Akéde Ọ̀yọ́ is Oyo's foremost Online Community Newspaper, Publishing Articles on Job Opportunities, Politics, Culture, Sports And Entertainment
Alaafin Stool: Legal Hurdle Threatens Emergence Of New Monarch
The kingmakers in Oyo kingdom, known as the Oyomesi, will have to cross few hurdles in the process of appointing the next Alaafin of Oyo. Oyo State Government will also face the same hurdles, the Nation Newspaper reports.
III, joined his ancestors on April 23, after a glamorous 51-year reign.
Though the Oyomesi – made up of seven members – are saddled with the responsibility of appointing a new Alaafin, records show that the reviewed 1961 Alaafin Chieftaincy Declaration, which was used to appoint the last Alaafin, Oba Adeyemi III, has since been declared defective by the government for not accommodating other royal families in the town.
The declaration, which was produced during the reign of Alaafin Bello Gbadegesin,Ladigbolu II, listed only two ruling houses – Alowolodu and Agunloye – as the recognised families to produce the Alaafin. Oba Adeyemi III was of the Alowolodu family.
other royal families forced the state government to set up a commission of inquiry on the issue in 1975.
The commission, after its work, recommended that the ruling house should be only one, Atiba Ruling House, since Alaafin Abiodun Atiba, who was the first Alaafin, gave birth to the two royal families and others agitating for recognition and right to the throne. Only Alowolodu and Agunloye produced the previous Alaafins.
state executive council in 1976 but with a directive to Atiba Local Government to carry out the amendment of the Alaafin of Oyo Chieftaincy Declaration “to provide for only one ruling house, the Atiba Ruling House, including all the descendants of Atiba.” The decision was gazetted by the state government in 2001.
The Alaafin affairs are currently under Atiba Local Government. The monarch is the head of the Atiba Traditional Council.
Yet, the review has not been undertaken since then despite the white paper which declared the 1961 declaration defective, positing that “it did not reflect the true customary law governing appointment to the Alaafin Chieftaincy.” Oba Adeyemi III was the reigning Alaafin at the time.
Frustrated by the failure of the local government to amend the declaration, one of the agitated royal families, the Olanite, dragged the trio of the governor, Attorney General (AG) and Commissioner for Justice and the Alaafin of Oyo (on behalf of the Atiba Traditional Council) to court in 2020, seeking among others, an order compelling the amendment to be undertaken.
Next hearing in the suit, which is being heard by an Oyo State High Court, Oyo, is slated for today (May 19).
determine “whether in view of the fact that the Oyo State Executive Council in its
Executive Council Conclusion dated 8th September, 1976, had found the
current Alaafin of Oyo Chieftaincy Declaration defective the same can still be said to be valid and subsisting.
“Whether in view of the fact that the 3rd Defendant have failed to amend the Alaafin of Oyo Chieftaincy Declaration in line with the directive of the Oyo State Executive Council given to it in 1976 to amend the Alaafin of Oyo Chieftaincy Declaration to provide for only one ruling house, the Atiba Ruling House, to include all the descendants of Alaafin Atiba, the 1st and 2nd Defendants do not have the power and duty to amend the Alaafin of Oyo Chieftaincy Declaration in line with the said directive of the Oyo State Executive Council.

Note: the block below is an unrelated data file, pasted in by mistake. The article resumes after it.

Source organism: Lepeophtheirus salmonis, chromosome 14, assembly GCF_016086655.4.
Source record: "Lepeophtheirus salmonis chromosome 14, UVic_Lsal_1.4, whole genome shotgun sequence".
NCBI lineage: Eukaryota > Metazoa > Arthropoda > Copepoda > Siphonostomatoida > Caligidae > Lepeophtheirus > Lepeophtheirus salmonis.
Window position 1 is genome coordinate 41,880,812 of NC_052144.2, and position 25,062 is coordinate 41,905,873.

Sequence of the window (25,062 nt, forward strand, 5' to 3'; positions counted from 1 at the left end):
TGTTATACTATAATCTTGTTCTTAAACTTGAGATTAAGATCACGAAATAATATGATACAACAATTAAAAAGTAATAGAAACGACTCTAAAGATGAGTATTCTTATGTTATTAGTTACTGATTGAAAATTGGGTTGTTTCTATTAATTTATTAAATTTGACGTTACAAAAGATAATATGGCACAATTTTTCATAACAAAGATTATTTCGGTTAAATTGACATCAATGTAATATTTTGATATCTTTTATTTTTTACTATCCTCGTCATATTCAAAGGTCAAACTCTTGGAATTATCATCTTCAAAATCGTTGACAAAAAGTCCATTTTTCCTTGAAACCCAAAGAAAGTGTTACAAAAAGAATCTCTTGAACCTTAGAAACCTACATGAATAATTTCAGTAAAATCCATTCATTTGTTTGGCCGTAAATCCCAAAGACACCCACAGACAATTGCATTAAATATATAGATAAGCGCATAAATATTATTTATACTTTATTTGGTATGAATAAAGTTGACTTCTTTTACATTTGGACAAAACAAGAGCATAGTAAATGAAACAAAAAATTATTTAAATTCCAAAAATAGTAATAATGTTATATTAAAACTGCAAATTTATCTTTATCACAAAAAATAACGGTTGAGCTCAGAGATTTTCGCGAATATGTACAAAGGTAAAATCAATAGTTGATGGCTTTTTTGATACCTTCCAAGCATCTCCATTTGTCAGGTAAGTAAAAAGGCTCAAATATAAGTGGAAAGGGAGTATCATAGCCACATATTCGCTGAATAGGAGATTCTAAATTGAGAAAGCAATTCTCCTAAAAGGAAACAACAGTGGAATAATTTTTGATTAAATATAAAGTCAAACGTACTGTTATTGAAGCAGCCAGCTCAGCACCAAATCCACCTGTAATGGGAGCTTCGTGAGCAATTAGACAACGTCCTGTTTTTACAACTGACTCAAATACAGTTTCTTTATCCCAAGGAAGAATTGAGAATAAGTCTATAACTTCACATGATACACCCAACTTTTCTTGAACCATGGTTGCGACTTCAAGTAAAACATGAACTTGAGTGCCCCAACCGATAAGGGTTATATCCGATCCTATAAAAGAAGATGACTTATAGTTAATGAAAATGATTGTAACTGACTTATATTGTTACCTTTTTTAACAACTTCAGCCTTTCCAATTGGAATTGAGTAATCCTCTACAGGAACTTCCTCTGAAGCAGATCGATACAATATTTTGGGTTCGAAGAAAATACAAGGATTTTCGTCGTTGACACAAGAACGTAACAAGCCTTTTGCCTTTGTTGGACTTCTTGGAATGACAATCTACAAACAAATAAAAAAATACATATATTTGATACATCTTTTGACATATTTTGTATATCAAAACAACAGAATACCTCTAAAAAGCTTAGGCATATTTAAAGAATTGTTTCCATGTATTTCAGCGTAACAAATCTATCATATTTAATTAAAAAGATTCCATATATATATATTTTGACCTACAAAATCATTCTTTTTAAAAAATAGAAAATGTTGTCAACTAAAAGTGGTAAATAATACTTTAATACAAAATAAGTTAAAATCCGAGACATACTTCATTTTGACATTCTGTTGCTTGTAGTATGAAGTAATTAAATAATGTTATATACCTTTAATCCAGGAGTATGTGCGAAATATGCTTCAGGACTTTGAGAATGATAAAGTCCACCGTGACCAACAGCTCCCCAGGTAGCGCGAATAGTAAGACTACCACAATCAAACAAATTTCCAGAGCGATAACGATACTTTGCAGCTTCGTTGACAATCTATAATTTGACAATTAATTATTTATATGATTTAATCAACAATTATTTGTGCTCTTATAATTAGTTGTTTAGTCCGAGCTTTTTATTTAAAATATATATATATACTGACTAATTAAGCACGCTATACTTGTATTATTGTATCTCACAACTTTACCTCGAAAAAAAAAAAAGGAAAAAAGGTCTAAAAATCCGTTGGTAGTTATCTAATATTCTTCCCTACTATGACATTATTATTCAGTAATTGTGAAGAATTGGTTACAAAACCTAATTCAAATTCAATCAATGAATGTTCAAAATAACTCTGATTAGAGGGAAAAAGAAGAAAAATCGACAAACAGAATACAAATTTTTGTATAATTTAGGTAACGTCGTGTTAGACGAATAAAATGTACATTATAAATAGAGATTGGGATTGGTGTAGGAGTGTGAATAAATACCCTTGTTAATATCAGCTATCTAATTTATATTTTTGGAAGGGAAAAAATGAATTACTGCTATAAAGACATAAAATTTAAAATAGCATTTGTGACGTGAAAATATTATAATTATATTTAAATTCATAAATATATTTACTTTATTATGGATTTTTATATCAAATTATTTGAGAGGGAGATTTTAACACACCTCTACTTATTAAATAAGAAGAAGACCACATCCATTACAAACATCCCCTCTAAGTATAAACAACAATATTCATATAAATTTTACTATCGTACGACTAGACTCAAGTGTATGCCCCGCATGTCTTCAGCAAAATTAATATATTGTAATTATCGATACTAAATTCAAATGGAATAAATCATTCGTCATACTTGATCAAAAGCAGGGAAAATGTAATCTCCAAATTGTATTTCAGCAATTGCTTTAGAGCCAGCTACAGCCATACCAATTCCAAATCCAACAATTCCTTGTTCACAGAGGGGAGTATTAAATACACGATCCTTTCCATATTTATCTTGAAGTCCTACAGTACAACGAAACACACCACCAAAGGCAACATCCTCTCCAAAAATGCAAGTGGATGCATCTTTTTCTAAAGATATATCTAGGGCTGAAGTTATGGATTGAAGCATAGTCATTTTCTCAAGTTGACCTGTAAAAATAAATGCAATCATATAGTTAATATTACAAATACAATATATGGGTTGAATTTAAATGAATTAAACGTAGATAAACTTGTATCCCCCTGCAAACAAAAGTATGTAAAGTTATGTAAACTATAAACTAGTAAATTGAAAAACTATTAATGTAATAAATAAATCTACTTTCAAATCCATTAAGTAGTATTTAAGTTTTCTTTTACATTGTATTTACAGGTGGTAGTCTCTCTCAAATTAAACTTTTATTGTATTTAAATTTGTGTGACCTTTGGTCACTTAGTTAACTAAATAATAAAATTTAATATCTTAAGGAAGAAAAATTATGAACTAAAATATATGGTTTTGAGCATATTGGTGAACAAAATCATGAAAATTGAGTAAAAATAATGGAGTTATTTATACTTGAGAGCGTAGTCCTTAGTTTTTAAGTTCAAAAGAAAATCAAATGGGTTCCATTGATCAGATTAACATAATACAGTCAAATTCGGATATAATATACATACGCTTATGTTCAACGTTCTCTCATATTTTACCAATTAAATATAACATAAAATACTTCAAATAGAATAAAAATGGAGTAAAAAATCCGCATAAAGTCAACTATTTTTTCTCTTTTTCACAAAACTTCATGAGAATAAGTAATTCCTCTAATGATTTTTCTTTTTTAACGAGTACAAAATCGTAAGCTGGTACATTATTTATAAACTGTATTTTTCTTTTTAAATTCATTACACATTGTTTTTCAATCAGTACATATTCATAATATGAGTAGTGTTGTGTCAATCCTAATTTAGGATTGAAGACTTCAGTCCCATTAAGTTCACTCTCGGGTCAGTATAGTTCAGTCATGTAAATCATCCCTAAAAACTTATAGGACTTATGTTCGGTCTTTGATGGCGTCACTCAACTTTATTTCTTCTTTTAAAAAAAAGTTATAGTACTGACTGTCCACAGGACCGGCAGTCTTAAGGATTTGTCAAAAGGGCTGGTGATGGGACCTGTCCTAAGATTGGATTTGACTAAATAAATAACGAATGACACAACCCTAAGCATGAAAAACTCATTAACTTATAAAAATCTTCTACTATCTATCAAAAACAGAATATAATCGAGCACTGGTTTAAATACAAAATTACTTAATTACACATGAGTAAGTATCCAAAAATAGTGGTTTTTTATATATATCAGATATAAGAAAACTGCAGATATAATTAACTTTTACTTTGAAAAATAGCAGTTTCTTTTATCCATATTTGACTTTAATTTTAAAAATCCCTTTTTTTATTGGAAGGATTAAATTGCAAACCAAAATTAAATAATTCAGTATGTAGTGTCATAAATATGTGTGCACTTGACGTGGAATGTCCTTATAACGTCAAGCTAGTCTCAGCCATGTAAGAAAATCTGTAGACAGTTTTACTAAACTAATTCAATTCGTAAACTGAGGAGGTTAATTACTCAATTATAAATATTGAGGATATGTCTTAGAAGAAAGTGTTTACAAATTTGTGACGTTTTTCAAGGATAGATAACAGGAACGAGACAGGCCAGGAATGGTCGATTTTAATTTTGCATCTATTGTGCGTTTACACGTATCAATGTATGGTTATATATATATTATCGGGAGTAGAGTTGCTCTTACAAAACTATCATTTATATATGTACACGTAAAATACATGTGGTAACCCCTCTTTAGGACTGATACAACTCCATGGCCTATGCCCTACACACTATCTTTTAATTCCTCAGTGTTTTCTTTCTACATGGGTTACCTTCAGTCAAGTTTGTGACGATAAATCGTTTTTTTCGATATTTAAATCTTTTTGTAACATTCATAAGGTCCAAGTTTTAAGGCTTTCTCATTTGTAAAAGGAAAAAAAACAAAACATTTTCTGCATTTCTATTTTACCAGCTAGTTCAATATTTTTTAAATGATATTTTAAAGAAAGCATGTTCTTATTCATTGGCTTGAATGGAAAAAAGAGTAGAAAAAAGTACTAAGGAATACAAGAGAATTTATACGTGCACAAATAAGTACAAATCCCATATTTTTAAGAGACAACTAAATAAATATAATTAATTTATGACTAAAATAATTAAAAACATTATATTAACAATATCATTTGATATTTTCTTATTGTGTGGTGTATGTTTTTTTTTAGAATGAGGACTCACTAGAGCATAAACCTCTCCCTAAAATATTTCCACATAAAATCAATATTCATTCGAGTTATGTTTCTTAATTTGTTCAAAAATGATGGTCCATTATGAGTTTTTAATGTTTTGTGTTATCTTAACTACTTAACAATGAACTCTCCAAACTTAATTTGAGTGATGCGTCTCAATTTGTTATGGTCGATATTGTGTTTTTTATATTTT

“Whether in equity, the Alaafin of Oyo Chieftaincy Declaration having being declared defective since 1976 and following the 3rd Defendant’s disobedience of the directive of the Oyo State Executive Council to
amend the Alaafin of Oyo chieftaincy declaration to provide for Alaafin Atiba Ruling House to include all the descendant of Atiba, the same should not be deemed to have been amended in the sight of equity.”
Upon the determination of the said questions in favour of the claimants, the family is praying the court for three orders.
First is an order compelling the AG and the governor to amend, approve and register the Alaafin of Oyo Chieftaincy Declaration in line with the directive of the Oyo State Executive Council contained in its Executive Council
Conclusion of September 8, 1976.
It is praying for an order declaring that the
Alaafin of Oyo Chieftaincy Declaration stands amended to read the Atiba Ruling House to include all descendants of Alaafin Atiba
from 1976 when the Oyo State Executive Council found the Alaafin of Oyo Chieftaincy Declaration defective and gave the
directive to Atiba Local Government Chieftaincy Committee (headed by the Alaafin) to amend the declaration.
It is also seeking an order to the effect that the next appointment to the Alafin of Oyo Chieftaincy stool shall be made from Atiba Ruling House in line with the directive of the
Oyo State Executive Council.
Other royal families in the battle for right to the throne are Tella Okitipapa, Adesiyan, Tella Agbojulogun, Adelabu, Adesokan Baba Idode, Iteade Abidekun, Adediran Baba Ese Apata and Adeitan. Another family, the Olawoyin, has also signified interest in joining the battle.
It is not yet clear what position the state government will take on the appointment of a new Alaafin.
During his condolence visit to the palace, Governor Seyi Makinde had advised the Oyomesi to ensure that it does not waste time in starting and completing the process, assuring that he would approve whoever is selected by the kingmakers.
As it was during the Olubadan succession crisis, it is not clear if the governor would urge the families to settle out of court or direct the Atiba Local Government to give effect to the 1976 state executive council decision on the issue.
A source close to the Oyomesi, however, disclosed that the head of the kingmakers, Basorun of Oyo, High Chief Yusuf Ayoola, was not unsettled by the situation surrounding the issue.